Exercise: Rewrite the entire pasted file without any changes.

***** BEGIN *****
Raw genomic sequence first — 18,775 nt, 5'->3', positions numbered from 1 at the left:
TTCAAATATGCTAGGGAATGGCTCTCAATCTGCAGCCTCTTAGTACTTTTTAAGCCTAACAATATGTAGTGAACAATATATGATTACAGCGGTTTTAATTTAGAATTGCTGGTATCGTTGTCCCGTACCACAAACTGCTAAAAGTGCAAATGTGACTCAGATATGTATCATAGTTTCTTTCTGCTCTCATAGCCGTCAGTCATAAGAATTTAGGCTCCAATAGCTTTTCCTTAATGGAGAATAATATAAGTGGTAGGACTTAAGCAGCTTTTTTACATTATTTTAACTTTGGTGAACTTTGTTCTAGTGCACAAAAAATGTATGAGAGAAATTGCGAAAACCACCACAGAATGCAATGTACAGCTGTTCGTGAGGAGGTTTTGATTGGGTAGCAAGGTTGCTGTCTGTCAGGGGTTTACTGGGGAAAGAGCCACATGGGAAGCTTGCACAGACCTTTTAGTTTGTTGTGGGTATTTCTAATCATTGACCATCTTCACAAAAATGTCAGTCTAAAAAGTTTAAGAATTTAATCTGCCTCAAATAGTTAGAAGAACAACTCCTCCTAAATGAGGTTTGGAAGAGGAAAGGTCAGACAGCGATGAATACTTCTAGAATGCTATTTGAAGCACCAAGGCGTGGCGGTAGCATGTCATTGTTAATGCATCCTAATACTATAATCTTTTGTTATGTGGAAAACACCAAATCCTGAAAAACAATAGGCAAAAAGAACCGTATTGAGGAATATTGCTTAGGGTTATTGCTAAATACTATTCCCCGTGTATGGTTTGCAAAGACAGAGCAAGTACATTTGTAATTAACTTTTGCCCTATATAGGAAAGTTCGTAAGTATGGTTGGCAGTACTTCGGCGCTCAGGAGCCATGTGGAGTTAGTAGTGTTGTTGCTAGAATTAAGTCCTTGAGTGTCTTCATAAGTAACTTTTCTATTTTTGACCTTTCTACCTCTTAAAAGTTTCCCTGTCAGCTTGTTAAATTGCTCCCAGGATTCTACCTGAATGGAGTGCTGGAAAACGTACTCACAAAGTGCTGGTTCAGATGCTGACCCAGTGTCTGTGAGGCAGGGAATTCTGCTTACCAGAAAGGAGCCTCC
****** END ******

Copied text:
Raw genomic sequence first — 18,775 nt, 5'->3', positions numbered from 1 at the left:
TTCAAATATGCTAGGGAATGGCTCTCAATCTGCAGCCTCTTAGTACTTTTTAAGCCTAACAATATGTAGTGAACAATATATGATTACAGCGGTTTTAATTTAGAATTGCTGGTATCGTTGTCCCGTACCACAAACTGCTAAAAGTGCAAATGTGACTCAGATATGTATCATAGTTTCTTTCTGCTCTCATAGCCGTCAGTCATAAGAATTTAGGCTCCAATAGCTTTTCCTTAATGGAGAATAATATAAGTGGTAGGACTTAAGCAGCTTTTTTACATTATTTTAACTTTGGTGAACTTTGTTCTAGTGCACAAAAAATGTATGAGAGAAATTGCGAAAACCACCACAGAATGCAATGTACAGCTGTTCGTGAGGAGGTTTTGATTGGGTAGCAAGGTTGCTGTCTGTCAGGGGTTTACTGGGGAAAGAGCCACATGGGAAGCTTGCACAGACCTTTTAGTTTGTTGTGGGTATTTCTAATCATTGACCATCTTCACAAAAATGTCAGTCTAAAAAGTTTAAGAATTTAATCTGCCTCAAATAGTTAGAAGAACAACTCCTCCTAAATGAGGTTTGGAAGAGGAAAGGTCAGACAGCGATGAATACTTCTAGAATGCTATTTGAAGCACCAAGGCGTGGCGGTAGCATGTCATTGTTAATGCATCCTAATACTATAATCTTTTGTTATGTGGAAAACACCAAATCCTGAAAAACAATAGGCAAAAAGAACCGTATTGAGGAATATTGCTTAGGGTTATTGCTAAATACTATTCCCCGTGTATGGTTTGCAAAGACAGAGCAAGTACATTTGTAATTAACTTTTGCCCTATATAGGAAAGTTCGTAAGTATGGTTGGCAGTACTTCGGCGCTCAGGAGCCATGTGGAGTTAGTAGTGTTGTTGCTAGAATTAAGTCCTTGAGTGTCTTCATAAGTAACTTTTCTATTTTTGACCTTTCTACCTCTTAAAAGTTTCCCTGTCAGCTTGTTAAATTGCTCCCAGGATTCTACCTGAATGGAGTGCTGGAAAACGTACTCACAAAGTGCTGGTTCAGATGCTGACCCAGTGTCTGTGAGGCAGGGAATTCTGCTTACCAGAAAGGAGCCTCC